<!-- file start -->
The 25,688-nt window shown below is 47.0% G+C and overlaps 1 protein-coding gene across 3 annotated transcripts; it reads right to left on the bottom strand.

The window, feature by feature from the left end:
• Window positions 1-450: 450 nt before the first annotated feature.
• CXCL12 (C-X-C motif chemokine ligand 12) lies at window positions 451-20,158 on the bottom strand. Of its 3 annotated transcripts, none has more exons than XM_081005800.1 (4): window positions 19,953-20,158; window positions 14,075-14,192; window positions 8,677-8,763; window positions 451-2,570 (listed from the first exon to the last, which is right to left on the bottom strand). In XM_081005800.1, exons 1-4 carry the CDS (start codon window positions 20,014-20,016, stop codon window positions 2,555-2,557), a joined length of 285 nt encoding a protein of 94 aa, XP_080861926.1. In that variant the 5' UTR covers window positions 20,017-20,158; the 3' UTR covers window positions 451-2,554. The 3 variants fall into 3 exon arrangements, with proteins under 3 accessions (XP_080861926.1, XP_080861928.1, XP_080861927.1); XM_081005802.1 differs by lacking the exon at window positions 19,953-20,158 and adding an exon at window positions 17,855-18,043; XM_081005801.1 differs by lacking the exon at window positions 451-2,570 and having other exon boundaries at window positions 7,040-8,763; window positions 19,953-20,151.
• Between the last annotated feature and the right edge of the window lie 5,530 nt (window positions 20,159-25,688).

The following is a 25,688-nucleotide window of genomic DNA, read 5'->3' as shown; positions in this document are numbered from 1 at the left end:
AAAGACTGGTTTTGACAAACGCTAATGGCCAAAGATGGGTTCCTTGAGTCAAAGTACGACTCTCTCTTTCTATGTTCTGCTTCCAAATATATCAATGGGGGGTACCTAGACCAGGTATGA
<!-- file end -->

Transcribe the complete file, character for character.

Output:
The 25,688-nt window shown below is 47.0% G+C and overlaps 1 protein-coding gene across 3 annotated transcripts; it reads right to left on the bottom strand.

The window, feature by feature from the left end:
• Window positions 1-450: 450 nt before the first annotated feature.
• CXCL12 (C-X-C motif chemokine ligand 12) lies at window positions 451-20,158 on the bottom strand. Of its 3 annotated transcripts, none has more exons than XM_081005800.1 (4): window positions 19,953-20,158; window positions 14,075-14,192; window positions 8,677-8,763; window positions 451-2,570 (listed from the first exon to the last, which is right to left on the bottom strand). In XM_081005800.1, exons 1-4 carry the CDS (start codon window positions 20,014-20,016, stop codon window positions 2,555-2,557), a joined length of 285 nt encoding a protein of 94 aa, XP_080861926.1. In that variant the 5' UTR covers window positions 20,017-20,158; the 3' UTR covers window positions 451-2,554. The 3 variants fall into 3 exon arrangements, with proteins under 3 accessions (XP_080861926.1, XP_080861928.1, XP_080861927.1); XM_081005802.1 differs by lacking the exon at window positions 19,953-20,158 and adding an exon at window positions 17,855-18,043; XM_081005801.1 differs by lacking the exon at window positions 451-2,570 and having other exon boundaries at window positions 7,040-8,763; window positions 19,953-20,151.
• Between the last annotated feature and the right edge of the window lie 5,530 nt (window positions 20,159-25,688).

The following is a 25,688-nucleotide window of genomic DNA, read 5'->3' as shown; positions in this document are numbered from 1 at the left end:
AAAGACTGGTTTTGACAAACGCTAATGGCCAAAGATGGGTTCCTTGAGTCAAAGTACGACTCTCTCTTTCTATGTTCTGCTTCCAAATATATCAATGGGGGGTACCTAGACCAGGTATGA